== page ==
TAMPA — A robbery Sunday morning at a Family Dollar turned deadly after a store manager intervened to save his co-worker from the gunman, police said.
Horsley Shorter Jr., 49, who previously had served for 20 years in the military, was shot when a man robbed the store he managed at 4900 N 40th St. in East Tampa just before 9 a.m., Tampa police spokesman Lt. Ronald McMullen said.
The robber was caught on surveillance video, police said, and investigators appealed to the public Sunday to help find him.
The incident began when an armed robber came into the store and demanded money from a clerk behind the counter. Shorter, who was inside his office, was shot when he ran out to help his co-worker, police said.
The robber then forced the clerk at gunpoint into the parking lot, where he stole the clerk's car and used it to escape. Police would not say just what the robber took from the store.
Shorter, who went by "JR," was taken to a hospital but later died.
Nearly 30 friends and family members gathered outside Shorter's house Sunday, sharing stories of the retired Army veteran they said looked out for friends and kids in the neighborhood.
"He's a hero," said neighbor and lifelong friend Demetrious Tolbert. "He went overseas and came back without a scratch. He came home and lost his life in defense of another."
Investigators said they were searching for a white 1995 Mitsubishi Mirage with Florida license tag AMZN75. Police told members of the public not to touch the car if they came into contact with it, but rather to call 911 or the Tampa Police Department at (813) 231-6130.
Shorter is the second retail store employee to be killed while on duty in less than a week in Hillsborough County.
On Wednesday morning, a 7-Eleven clerk, Kenneth Redding, was stabbed to death at the store at 11015 Bloomingdale Ave. in Riverview. After a daylong search, authorities arrested Lawrence Bongiovanni, 20, of Tampa, on a first-degree murder charge. Authorities said he grabbed a stack of scratch-off lottery tickets after killing the clerk and cashed in the winners as he fled south — leading to his capture.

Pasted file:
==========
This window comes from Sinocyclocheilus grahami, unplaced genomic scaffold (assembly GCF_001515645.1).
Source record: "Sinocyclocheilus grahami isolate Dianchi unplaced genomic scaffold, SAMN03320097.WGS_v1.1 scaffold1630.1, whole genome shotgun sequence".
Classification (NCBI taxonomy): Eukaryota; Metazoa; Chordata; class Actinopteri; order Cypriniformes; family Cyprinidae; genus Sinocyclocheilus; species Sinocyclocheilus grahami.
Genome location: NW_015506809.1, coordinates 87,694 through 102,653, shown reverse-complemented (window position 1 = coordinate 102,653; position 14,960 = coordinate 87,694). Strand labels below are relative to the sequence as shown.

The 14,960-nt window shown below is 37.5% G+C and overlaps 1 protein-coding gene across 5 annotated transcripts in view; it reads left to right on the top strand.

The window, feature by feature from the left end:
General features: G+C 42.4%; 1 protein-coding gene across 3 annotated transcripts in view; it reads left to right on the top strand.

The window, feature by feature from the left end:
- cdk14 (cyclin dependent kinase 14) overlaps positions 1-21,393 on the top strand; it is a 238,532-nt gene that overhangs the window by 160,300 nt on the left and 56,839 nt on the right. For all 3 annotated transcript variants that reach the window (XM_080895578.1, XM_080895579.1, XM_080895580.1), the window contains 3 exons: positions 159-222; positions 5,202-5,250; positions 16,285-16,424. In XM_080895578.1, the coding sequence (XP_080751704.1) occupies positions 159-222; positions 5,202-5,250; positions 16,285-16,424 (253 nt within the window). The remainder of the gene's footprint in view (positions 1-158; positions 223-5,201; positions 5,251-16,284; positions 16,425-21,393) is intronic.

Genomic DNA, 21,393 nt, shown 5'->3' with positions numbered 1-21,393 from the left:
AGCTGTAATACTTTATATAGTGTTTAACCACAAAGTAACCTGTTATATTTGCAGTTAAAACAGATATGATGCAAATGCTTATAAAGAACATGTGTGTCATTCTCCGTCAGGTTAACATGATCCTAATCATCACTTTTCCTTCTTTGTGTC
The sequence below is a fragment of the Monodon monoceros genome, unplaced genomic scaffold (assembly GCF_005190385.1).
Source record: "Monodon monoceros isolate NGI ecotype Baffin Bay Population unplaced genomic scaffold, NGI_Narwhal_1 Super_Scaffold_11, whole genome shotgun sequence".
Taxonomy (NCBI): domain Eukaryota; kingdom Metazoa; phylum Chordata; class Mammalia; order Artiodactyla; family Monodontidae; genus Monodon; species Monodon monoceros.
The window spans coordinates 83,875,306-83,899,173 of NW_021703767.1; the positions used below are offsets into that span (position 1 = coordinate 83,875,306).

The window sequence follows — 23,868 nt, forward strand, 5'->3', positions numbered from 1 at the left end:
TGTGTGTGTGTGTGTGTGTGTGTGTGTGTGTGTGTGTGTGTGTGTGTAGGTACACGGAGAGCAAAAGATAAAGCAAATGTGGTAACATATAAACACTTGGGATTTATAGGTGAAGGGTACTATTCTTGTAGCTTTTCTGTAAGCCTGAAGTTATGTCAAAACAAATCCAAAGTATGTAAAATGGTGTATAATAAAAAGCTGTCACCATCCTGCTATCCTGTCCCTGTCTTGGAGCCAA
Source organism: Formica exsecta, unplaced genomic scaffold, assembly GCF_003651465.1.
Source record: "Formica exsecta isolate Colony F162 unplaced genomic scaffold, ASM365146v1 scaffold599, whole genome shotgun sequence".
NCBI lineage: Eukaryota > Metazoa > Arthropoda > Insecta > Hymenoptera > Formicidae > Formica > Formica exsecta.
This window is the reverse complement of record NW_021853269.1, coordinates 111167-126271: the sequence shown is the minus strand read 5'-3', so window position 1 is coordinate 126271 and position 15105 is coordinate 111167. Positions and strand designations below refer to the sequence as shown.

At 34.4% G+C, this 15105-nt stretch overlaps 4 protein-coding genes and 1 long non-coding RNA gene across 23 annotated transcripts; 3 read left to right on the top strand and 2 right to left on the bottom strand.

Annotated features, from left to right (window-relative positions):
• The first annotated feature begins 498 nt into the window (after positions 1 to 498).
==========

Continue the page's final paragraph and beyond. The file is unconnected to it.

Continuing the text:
Shorter was born in Georgia and moved to Tampa when he was 6, Tolbert said. He graduated from Tampa Bay Technical High School in 1981. Shorter grew up a tight-knit community where, even though they weren't related by blood, friends called each other family.
"He would stop by every neighbor's house each day and talk to all of our mothers," said Frank Fernandez, who knew Shorter since they were children.
He remembered his friend as a role model and the best wide receiver he ever played football with. They would often play in the street where they grew up.
Neighbors had their children stop in at the Family Dollar daily while Shorter was working, so he could check that they were safe and everything was okay. Shorter had worked there for four years after serving in the military.
"He'd always talk to the kids about going into the military and doing something positive with their lives," Tolbert said. "He told them, 'You're either going to college or going to the military.' "
Shorter was never one to instigate a fight, Tolbert said, but he would do anything he could to defend another. His last words to Tolbert were that "the pen is mightier than the sword," he said.
"He wasn't an aggressor," Tolbert said. "He would always try to talk through things. Even when he found kids trying to steal from the store, he'd pull them aside and talk to them about what they were doing."
Friends said Shorter was close with his co-worker, whom they said Shorter took under his wing.
"That kid looked up to him," friend Marcellus Tolbert said. "I believe that's why that young guy is alive. JR wasn't going to watch nobody die. He gave his life for him."